Recently, we introduced a recurring feature to our GoComics blog especially for our deep-in-the-gears comic fans. A few times each month, we're going to hand the keys over to one of our talented cartoonists for a blog post. They'll share the inspirations behind their comedy, how they think, what's next for them and their characters, how you can access more information about your favorite comic strips/panels and support them. Welcome to the "Meet Your Creator" series.
Next up is Ryan Pagelow, creator of "Buni". Buni is a simple spirit who keeps wandering into bad situations that are obvious to everyone else but him. Bad for him, but great for us readers. It varies from sweet to downright macabre, but all with incredible creativity. Passing the mike to Ryan...
First off, let me say that I’m a fairly normal, well-adjusted adult. Some Buni readers get the impression from my comics that I’m a dark, depressed, lonely troll living in a cave somewhere, obsessed with raining down terrible tragedies on my characters every day.
When readers meet me, they are surprised at how “normal” I am, whatever that means. I live with my wife and two-year-old son in Chicago. I work a regular job to pay the mortgage when not cartooning. And I do yard work and grocery shopping on the weekend like a regular non-cave-dwelling human.
I just draw what I think is funny, which just happens to be a dark comic about an optimistic bunny with terrible luck.
Buni (pronounced like “bunny”) was originally created for Universal Uclick’s Comic Strip Superstar contest in 2009. When I heard about the contest, I had just a couple weeks to submit a new, unpublished comic. An idea for a visually cute – yet twisted and sad – comic had been rolling around in my mind for a few years. What emerged was a snaggletoothed cartoon bunny.
I added a one-sided love story with a neighbor girl who obviously has a boyfriend and is uninterested in Buni. She’s not mean to him. She’s just uninterested.
They all inhabit a world populated by teddy bears. Don’t ask me why. It just kind of happened that way. I also didn’t plan to create a dialogue-free pantomime comic. The first Buni comics I made didn’t have words in them, so I made the next ones wordless, too. Then it became Buni’s thing.
I wasn’t sure if anyone was going to “get” the slightly depressing strip when I submitted a dozen comics to the contest. I thought it was funny, but I was shocked when Buni was named a finalist in the Comic Strip Superstar contest. I was trekking the Annapurna Circuit in Nepal at the time, mostly out of Internet contact, so I missed most of the contest.
In January 2010, I launched the bunicomic.com website. It began as a weekly comic. Buni now updates three days a week and has been syndicated online through GoComics.com since July 2011.
Although BuniWorld is a bizarre place with mafia teddy bears, unicorns, zombies and bunnies, I get my inspiration from living a regular life. I was a reporter and photojournalist for more than a decade, which is a great education in humanity.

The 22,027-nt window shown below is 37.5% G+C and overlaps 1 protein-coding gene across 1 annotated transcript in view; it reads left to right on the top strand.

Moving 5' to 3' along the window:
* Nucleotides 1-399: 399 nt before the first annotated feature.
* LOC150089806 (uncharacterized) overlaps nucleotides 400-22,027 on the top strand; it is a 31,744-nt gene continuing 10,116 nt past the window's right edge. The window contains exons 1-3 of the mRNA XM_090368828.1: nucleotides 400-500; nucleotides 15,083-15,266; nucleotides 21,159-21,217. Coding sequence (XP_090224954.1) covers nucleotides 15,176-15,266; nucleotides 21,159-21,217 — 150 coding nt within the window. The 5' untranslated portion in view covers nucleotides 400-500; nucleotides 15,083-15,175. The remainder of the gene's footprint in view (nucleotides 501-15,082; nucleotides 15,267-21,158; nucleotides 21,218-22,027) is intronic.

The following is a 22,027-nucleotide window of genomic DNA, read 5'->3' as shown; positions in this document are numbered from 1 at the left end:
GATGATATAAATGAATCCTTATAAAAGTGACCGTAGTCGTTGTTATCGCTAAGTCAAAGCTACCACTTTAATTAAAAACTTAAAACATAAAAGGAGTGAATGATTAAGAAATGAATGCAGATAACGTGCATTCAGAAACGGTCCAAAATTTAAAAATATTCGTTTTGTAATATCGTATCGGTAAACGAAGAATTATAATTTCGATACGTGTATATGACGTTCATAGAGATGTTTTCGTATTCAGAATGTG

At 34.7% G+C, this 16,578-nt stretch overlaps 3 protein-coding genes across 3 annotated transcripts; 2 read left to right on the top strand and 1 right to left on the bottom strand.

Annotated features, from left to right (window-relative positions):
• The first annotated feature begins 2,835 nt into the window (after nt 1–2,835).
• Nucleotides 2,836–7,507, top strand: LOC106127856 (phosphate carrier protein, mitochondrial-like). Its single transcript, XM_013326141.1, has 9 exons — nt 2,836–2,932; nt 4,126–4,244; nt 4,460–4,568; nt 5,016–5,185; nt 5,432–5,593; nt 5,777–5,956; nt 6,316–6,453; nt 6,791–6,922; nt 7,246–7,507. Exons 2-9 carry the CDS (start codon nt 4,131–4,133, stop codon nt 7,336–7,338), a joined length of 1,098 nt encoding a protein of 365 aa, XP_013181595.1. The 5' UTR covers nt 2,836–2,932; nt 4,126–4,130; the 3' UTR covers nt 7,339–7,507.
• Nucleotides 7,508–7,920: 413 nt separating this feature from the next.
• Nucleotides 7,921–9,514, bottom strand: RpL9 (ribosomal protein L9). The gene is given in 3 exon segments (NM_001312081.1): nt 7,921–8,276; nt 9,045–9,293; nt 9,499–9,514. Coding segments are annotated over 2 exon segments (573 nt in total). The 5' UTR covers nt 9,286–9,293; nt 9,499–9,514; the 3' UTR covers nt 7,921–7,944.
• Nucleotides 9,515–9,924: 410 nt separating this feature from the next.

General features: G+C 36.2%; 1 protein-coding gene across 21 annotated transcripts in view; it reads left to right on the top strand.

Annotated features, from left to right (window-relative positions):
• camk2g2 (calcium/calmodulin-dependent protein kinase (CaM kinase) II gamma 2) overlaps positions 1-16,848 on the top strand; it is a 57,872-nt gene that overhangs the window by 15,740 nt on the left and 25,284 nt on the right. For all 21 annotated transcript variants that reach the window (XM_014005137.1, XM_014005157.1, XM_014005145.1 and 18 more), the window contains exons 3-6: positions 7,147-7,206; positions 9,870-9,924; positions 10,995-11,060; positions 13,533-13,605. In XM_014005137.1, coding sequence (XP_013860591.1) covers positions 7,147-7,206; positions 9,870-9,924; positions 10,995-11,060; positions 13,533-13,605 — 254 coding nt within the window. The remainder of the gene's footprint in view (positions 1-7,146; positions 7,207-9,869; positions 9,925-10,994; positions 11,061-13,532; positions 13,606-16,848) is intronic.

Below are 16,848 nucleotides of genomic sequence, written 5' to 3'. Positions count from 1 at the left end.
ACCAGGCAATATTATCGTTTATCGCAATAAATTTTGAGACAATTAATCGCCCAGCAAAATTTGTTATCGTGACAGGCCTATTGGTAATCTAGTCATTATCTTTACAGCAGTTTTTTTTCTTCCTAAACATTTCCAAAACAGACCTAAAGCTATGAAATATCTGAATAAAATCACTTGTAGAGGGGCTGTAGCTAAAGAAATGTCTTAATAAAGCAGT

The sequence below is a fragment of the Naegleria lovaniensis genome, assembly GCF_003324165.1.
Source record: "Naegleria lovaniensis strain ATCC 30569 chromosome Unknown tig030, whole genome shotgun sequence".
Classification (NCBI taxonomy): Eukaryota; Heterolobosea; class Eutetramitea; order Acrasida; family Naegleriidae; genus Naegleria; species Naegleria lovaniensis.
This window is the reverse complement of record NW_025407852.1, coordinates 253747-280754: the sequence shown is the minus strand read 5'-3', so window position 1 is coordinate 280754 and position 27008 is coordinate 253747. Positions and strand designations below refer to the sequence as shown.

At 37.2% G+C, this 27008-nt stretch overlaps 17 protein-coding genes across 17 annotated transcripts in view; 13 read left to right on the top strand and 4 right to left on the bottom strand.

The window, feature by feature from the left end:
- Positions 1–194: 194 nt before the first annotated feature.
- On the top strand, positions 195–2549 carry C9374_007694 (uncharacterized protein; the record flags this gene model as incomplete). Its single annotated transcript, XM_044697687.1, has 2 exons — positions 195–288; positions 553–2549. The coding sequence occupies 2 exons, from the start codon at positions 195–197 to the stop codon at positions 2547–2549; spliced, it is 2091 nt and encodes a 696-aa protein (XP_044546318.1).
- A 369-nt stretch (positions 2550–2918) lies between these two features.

The only character that is based on real life is BuniDog (AKA Dogi). When I worked in Italy, I was out late one night in Rome. I heard squeaking while walking a cobblestone street. I turned toward the sound and saw a little dog in a makeshift, homebrew doggie wheelchair made from bent wire coming around the corner, strutting down the street at 2 a.m., totally unaccompanied by any human. I thought, now that is a dog.
I try to focus on basic human fundamental themes in the comic, such as hope, optimism, love, rejection, irony, food and justice, which can easily be understood without words. Since the Internet transcends borders, I wanted to make a comic that could be understood abroad, without language barriers, though I occasionally use a few words.
When I noticed a big portion of my readers lived outside the United States, I started a Traveling Buni Project in which I asked readers to send me photos of a printout of the Buni character where they live or are visiting. I thought I would get a handful of photos but received dozens and dozens from every continent except Antarctica, including from Everest base camp in Tibet, on top of Mt. Kilimanjaro, and in Bolivia, Myanmar and Cuba.
A few of my GoComics readers frequently describe my comic as “sick” and “demented.” However, I consider Buni a very hopeful, optimistic comic because, despite all the terrible things that happen, Buni still wakes up each day smiling, expecting the best rather than the worst. And BuniDog doesn’t let his wheelchair limit him.
I have drawn cartoons for most of my life. I started seriously doodling during class in third or fourth grade. I made my first comic strips in middle school. I sold photocopied books of cartoons at a local independent bookstore when I was in high school. I drew a couple of different comic strips over the years, mostly for university papers. One was about a boy. Another was about an alien and a robot. Another strip was based on a newsroom trying to adapt to the blogosphere and Twitterverse. I also write for Mad magazine. Buni was the first comic I made specifically for the Internet.
A copy of cartoonist Chris Ware’s comic “Ruin Your Life, Draw Cartoons” usually hangs by my desk. Which is kind of true. Only an insane person would try to keep up with the nonstop deadlines of a cartoonist. And no grown man should draw as many bunnies and unicorns as I do. However, I enjoy the daily meditation on the absurd.
Thank you for joining me down the rabbit hole of my mind three days a week on GoComics. And yes, I try to read each and every one of your comments. I find them entertaining and you help me make the comic better. I wish I could respond more, but the Wi-Fi reception isn’t very good in my cave.